I’ve always been intrigued by stories of spiritual mystics, who often describe their encounters with the Divine by talking about visions or ecstatic experiences. Sometimes they talk of the Divine as a lover. But what exactly do we mean when we call someone a mystic? One definition we might use is a person who seeks to experience God directly without the church or anyone or anything else as a mediator. A mystic is someone with a thirst for knowing the Divine Presence in their life. Mystics, however, do not typically stand alone but are part of a religious community and every major religion has mystics within its ranks.
The mystic can spend years preparing themselves for this encounter with God through a variety of spiritual practices including reading scripture, ascetic practices such as fasting or a vow of poverty, prayer, spiritual direction, etc. Although mystics may sometimes have visions, a vision does not make one a mystic. Similarly, one could be a mystic and never have a vision. It’s not about a brief ecstatic experience but a journey of transformation. To directly encounter the God of Love is to be transformed.
When we do hear of a mystic having a vision, how do we tell the difference between truth and delusion? Can we trust the experiences of others when they may sound so foreign to our own life experiences? One test is whether the mystical encounter of God results in a transformation based in love or not. If someone is unchanged by their experience or that change is not based in love, then perhaps they weren’t really encountering the Divine. Mystics tend to seek God with their hearts rather than with their intellect but we shouldn’t completely discount the intellect. We must seek God with both head and heart.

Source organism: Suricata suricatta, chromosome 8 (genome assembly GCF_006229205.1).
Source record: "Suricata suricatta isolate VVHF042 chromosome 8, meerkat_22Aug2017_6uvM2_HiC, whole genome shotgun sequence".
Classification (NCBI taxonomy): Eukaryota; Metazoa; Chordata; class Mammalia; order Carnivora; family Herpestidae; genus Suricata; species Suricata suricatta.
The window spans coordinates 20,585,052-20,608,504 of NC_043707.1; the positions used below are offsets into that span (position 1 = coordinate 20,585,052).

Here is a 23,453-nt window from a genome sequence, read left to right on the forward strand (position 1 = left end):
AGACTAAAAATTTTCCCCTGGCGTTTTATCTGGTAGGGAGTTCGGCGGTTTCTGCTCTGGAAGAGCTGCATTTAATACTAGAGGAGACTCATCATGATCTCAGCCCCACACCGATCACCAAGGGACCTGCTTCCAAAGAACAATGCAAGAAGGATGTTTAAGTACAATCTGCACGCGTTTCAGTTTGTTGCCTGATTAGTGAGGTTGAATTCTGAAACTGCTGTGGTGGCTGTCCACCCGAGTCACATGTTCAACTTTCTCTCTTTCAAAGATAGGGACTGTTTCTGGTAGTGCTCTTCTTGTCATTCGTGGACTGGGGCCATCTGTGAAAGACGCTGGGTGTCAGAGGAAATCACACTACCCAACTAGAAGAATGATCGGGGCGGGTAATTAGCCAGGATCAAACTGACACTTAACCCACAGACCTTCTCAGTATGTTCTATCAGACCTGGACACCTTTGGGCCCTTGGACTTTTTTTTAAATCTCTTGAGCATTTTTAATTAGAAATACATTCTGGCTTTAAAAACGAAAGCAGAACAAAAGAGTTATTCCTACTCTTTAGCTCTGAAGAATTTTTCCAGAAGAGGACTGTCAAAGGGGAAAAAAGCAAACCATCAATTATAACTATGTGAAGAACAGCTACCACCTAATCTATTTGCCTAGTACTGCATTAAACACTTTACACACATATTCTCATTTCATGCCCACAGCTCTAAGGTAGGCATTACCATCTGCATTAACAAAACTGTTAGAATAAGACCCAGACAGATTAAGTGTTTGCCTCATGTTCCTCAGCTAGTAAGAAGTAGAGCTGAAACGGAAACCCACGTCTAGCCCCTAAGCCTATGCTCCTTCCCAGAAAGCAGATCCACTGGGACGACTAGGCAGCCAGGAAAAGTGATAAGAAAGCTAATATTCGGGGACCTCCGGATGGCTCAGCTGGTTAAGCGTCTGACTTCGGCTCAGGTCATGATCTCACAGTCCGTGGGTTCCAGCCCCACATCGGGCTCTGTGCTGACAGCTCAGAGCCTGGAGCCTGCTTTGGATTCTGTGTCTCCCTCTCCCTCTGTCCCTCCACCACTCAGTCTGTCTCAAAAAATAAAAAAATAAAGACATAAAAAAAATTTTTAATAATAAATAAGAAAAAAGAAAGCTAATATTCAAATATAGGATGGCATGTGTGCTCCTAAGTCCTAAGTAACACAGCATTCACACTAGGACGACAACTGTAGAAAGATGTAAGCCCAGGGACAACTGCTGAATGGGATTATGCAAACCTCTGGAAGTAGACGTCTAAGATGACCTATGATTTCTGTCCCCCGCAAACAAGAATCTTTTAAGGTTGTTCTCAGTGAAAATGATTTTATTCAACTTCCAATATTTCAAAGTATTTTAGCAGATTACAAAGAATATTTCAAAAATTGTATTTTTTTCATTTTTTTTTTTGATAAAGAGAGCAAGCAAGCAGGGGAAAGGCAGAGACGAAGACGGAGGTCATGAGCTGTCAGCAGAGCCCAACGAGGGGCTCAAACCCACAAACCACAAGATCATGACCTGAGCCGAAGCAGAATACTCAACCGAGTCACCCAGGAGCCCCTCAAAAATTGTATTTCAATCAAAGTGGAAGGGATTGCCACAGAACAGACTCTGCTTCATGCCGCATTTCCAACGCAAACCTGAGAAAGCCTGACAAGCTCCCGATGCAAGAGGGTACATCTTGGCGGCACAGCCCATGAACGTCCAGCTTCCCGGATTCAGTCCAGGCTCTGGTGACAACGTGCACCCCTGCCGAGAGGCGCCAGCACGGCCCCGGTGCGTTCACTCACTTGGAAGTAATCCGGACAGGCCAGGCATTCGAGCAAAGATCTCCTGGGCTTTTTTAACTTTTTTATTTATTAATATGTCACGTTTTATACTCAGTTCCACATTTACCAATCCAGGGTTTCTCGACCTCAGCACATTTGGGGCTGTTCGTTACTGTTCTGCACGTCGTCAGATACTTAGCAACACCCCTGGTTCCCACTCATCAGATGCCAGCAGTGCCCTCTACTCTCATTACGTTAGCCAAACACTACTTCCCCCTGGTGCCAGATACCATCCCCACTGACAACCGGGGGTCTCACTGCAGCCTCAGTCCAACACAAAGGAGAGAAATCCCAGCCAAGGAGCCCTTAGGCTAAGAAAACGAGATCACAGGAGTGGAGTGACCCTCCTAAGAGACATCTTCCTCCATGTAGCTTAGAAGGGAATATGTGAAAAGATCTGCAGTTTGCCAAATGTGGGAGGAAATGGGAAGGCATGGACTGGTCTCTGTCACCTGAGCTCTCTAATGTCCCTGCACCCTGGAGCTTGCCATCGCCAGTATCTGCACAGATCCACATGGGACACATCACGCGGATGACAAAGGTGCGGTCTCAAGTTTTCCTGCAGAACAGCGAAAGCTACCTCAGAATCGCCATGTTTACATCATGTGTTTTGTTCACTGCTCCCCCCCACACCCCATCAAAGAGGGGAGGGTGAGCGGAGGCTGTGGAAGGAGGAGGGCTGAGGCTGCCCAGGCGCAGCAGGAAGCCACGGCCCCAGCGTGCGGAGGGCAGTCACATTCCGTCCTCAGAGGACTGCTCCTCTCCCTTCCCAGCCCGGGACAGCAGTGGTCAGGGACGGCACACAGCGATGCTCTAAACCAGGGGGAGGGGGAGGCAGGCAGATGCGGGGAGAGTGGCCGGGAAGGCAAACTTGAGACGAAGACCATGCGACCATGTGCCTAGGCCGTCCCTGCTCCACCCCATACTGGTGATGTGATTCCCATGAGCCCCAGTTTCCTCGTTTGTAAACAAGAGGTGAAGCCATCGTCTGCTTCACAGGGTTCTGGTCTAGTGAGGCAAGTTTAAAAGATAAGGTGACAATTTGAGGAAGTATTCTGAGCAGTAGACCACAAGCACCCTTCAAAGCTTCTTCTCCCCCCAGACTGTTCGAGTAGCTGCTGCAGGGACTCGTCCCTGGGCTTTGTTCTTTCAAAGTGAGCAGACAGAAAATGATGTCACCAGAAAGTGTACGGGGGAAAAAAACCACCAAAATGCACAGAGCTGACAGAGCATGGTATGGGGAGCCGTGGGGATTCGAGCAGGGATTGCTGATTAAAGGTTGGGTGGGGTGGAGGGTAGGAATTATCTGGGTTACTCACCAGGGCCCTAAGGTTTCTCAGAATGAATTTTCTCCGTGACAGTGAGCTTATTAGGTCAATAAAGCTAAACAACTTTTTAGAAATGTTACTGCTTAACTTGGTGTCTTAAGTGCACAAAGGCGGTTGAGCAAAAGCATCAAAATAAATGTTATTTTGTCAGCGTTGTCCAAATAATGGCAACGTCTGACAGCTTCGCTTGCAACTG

Many of the spiritual practices used by mystics are aimed at letting go of their own egos, that part of our minds that tries to control our lives and protect us. In letting go of our egos, we empty ourselves and make room for the awareness of the Divine Presence to enter, often achieving higher levels of consciousness as we become aware of the Sacred in and around us. While we may not all be called to dedicating our entire lives to the encounter with the Divine, everyone can at least open their hearts to the God within. We can all open ourselves to loving and being loved. Perhaps we can start as we go through our normal day by trying to notice where we see the presence of the Divine… in conversation with a co-worker, in a hug, in a flower or sunset… God is everywhere, in us and around us. Opening ourselves to that awareness will begin within us a transformation of love.
The above reflection is inspired by my sermon from July 8, “Mystic: Journey of Consciousness.” Audio recordings of sermons are posted at www.phoenixchurch.org.